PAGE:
The punchline is a letdown: Yes, the longest "blood moon" eclipse of the 21st century will occur Friday night, but no, North America won't have a view of it, unless you happen to be in a specific part of Newfoundland, Canada, Vox reports. National Geographic explains it just comes down to timing. The best part of the four-hour event will run from 3:30pm to 5:13pm ET, at which point the moon hasn't risen yet here. Eastern Africa and central Asia will enjoy the longest view of the event, during which the sun, Earth, and moon will perfectly align, casting Earth's shadow on the moon and totally obscuring the moon's light for that 103-minute period and turning the moon a red or brownish shade.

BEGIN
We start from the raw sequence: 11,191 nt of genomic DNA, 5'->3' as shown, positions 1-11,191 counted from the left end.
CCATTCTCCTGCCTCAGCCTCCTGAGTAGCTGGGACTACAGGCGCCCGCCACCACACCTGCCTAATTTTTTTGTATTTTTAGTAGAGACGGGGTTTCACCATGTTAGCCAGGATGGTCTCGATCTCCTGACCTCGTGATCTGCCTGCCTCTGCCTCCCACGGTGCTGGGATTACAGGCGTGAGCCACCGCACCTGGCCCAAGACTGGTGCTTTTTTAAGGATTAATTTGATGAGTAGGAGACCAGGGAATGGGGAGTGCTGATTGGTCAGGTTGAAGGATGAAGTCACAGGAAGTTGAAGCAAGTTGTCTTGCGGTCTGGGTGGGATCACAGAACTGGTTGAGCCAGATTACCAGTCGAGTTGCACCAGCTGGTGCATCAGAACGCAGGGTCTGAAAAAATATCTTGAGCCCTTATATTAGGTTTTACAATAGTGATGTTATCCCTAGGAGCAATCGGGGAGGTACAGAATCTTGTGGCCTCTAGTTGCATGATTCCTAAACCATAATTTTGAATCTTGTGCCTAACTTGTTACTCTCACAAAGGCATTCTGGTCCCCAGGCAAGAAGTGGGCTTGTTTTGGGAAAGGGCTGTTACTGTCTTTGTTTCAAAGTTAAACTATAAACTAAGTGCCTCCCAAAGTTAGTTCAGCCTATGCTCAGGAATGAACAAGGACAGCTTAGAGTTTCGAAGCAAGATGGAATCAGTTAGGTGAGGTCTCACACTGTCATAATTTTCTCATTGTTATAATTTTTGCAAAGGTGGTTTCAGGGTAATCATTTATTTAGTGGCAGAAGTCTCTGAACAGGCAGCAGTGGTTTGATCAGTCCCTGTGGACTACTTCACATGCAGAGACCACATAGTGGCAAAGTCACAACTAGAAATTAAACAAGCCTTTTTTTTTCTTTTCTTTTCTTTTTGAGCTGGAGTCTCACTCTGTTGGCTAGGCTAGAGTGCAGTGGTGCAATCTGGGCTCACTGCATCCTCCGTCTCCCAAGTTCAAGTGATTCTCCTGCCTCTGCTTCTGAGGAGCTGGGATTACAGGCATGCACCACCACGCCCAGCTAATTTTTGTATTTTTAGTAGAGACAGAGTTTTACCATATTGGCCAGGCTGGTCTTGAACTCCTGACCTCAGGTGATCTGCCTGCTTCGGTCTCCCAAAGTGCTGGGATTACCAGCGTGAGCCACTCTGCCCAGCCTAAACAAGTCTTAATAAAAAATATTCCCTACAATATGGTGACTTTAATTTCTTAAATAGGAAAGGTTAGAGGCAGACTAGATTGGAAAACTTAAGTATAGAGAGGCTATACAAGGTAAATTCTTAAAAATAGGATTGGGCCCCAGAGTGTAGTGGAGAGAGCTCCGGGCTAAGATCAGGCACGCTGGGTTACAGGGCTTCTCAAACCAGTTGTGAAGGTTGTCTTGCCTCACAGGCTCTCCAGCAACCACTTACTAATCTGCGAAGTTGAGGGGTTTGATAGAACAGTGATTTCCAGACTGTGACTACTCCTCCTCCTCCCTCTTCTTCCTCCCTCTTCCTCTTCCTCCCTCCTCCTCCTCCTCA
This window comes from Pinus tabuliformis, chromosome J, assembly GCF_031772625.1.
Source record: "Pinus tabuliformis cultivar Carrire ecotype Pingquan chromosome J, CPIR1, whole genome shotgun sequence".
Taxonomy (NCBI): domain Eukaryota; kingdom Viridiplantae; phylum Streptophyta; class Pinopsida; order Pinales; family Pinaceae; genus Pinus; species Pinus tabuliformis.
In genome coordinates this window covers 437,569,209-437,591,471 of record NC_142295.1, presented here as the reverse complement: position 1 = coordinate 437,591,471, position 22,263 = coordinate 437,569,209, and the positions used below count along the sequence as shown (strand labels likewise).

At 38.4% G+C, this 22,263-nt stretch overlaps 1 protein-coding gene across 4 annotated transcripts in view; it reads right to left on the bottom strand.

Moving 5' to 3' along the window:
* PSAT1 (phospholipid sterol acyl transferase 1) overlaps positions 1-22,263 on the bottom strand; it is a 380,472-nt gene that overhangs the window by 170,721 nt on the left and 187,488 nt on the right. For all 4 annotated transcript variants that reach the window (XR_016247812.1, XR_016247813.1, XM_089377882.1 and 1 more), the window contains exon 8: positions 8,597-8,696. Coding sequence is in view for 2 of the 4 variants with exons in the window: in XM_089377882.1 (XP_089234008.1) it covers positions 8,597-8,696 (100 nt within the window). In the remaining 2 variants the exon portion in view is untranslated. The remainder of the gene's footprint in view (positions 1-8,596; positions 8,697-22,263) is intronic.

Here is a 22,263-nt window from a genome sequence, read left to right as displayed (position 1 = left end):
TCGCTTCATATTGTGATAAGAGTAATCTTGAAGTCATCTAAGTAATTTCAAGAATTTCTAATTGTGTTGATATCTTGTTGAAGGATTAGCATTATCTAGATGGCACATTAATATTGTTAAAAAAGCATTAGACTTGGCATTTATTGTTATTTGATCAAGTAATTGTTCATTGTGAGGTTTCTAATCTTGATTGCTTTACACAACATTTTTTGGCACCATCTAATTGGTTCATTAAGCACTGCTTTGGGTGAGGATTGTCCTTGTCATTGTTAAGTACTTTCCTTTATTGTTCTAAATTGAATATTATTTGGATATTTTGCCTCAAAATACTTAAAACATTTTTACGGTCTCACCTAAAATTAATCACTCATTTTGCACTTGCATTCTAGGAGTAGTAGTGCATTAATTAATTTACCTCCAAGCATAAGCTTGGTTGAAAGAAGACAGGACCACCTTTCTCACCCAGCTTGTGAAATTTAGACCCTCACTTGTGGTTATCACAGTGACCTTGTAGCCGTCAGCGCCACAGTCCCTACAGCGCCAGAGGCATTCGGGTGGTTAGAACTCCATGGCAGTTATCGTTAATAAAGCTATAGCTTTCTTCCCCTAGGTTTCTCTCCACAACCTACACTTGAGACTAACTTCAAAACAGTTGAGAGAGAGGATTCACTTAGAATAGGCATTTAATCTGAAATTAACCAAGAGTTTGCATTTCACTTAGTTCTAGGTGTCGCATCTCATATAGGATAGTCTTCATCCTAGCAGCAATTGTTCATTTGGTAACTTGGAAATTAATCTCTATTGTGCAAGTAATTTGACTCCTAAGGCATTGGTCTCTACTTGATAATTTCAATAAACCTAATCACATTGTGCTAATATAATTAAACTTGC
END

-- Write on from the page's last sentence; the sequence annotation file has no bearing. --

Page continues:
National Geographic explains we only get treated to total lunar eclipses about twice a year due to the moon's orbit. It's "tilted with respect to the planet, so the lunar orb usually glides above or below Earth's shadow," not directly in it. (Much more on that, with illustrations, here.) "This is actually almost as long as a lunar eclipse could be," an astrophysicist tells the BBC, and that's because the moon will travel through the dead center of the Earth's shadow, which is where that shadow is widest. As for when North America can next spy a lunar eclipse, mark your calendars for Jan. 21. The AP flags another "special treat" in the skies Friday: It's an extra good night to view Mars, as it's both in opposition and at its closest approach to us since 2003. (Read more lunar eclipse stories.)